KAYSVILLE -- The Davis County Chamber of Commerce has officially thrown their support to the state's recommendation for the West Davis Corridor.
On Wednesday, the chamber's Executive Board ratified a recommended position statement from the Davis Chamber Legislative Affairs Committee taking a support position on the Utah Department of Transportation's recent announcement of a preferred route for the West Davis Corridor.
In May, UDOT released its recommendation for the corridor, a 20-mile, $587 million extension of the Legacy Parkway that would weave its way through western Davis County. A detailed map of the route can be found at www.udot.utah.gov/westdavis.
"Based on information gathered, we believe the study is thorough and the conclusions are sound," reads a position statement put out by the chamber. "We support the recommendations as presented."
Jim Smith, president and CEO of the chamber, said while the chamber has not previously taken a stance on a specific route for the corridor, information released along with UDOT's latest recommendation has pushed them to do just that.
"We've always recognized the need for an additional main artery along the west side of Davis County," Smith said. "(But now) we feel that UDOT has followed the process closely and the final recommendation is supported by the facts as well as good science."
The chamber's letter of support says that based on current population and growth projections over the next 30 years, the road is needed to supplement Interstate 15, which has become notoriously congested through southern Davis County.
The road will take 26 homes, five businesses and have a direct impact on 110 acres of prime farmland, but has the least number of impacts to homes, businesses, historic properties, parks, farmland and agricultural areas of the eight final possible iterations of potential alternatives.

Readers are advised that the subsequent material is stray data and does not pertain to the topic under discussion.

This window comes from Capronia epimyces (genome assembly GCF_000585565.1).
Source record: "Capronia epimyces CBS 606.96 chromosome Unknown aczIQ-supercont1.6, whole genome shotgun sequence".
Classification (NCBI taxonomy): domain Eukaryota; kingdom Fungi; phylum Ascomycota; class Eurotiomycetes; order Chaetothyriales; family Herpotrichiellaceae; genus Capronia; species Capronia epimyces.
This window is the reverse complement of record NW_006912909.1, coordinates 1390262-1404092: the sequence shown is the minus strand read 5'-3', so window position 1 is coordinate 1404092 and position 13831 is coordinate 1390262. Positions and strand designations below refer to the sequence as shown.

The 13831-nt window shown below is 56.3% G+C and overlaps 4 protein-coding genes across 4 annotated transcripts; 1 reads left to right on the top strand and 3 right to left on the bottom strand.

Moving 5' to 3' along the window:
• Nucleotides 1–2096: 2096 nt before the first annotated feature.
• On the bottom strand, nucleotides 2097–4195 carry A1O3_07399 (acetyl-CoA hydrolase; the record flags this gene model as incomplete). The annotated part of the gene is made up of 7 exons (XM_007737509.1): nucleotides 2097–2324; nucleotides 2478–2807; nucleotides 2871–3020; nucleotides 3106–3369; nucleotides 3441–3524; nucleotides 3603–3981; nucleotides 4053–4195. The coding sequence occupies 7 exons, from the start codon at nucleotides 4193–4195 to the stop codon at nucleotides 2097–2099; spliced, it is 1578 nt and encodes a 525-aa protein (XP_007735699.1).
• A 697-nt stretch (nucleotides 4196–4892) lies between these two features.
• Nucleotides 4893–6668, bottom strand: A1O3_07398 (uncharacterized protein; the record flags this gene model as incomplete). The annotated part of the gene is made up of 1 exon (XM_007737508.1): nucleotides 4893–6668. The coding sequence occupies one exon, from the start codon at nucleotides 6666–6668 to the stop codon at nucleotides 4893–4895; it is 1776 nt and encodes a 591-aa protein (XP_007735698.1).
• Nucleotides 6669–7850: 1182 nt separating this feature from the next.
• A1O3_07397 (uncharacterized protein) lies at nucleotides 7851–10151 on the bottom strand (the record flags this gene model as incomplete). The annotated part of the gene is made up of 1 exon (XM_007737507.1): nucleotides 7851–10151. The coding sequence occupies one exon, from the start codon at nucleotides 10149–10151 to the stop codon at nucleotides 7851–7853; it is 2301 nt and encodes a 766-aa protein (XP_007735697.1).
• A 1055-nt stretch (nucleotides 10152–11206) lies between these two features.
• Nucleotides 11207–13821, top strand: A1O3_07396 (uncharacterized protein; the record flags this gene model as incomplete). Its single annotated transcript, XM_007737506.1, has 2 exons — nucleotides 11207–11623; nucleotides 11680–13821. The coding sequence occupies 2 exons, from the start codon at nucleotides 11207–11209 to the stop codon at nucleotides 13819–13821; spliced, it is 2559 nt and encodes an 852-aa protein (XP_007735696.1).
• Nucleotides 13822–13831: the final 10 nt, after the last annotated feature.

Smith said that while the road is essential, the chamber understands that building the road is an emotional issue, particularly for those whose property and lives are impacted. But the chamber is encouraged by UDOT's effort to solicit participation from all stakeholders in this process.
While they support UDOT's choice, Smith said he and the chamber feel that it is vital for the state to continue to work with local municipalities to enhance access points to the proposed road.
"There are significant economic reasons to have more on and off ramps than have been proposed," Smith said. "This is an issue best worked out with the local municipalities, but which we do not want to see ignored."
Farmington City has been vocal about the need for more connections ever since UDOT nixed an interchange at Shepard Lane.
"Without that interchange, we're kind of left out of the loop," said Farmington City Millheim said. "So we want to make sure there are some kind of meaningful linkages to our city."
The chamber's support for the project comes just days after hundreds of Top of Utah residents protested the road at a Tuesday public hearing held by UDOT at the Farmington Legacy Events Center.
Protestors at the event said the road is not needed and that money for the road could be better spent elsewhere, like subsidizing FrontRunner and making it cheaper for people to commute more often.
On the same day, the Davis County Commission withdrew a letter of support similar to the chamber's, saying more public input needed to be gathered.
The Federal Highway Administration is expected to make a final call on the road next spring.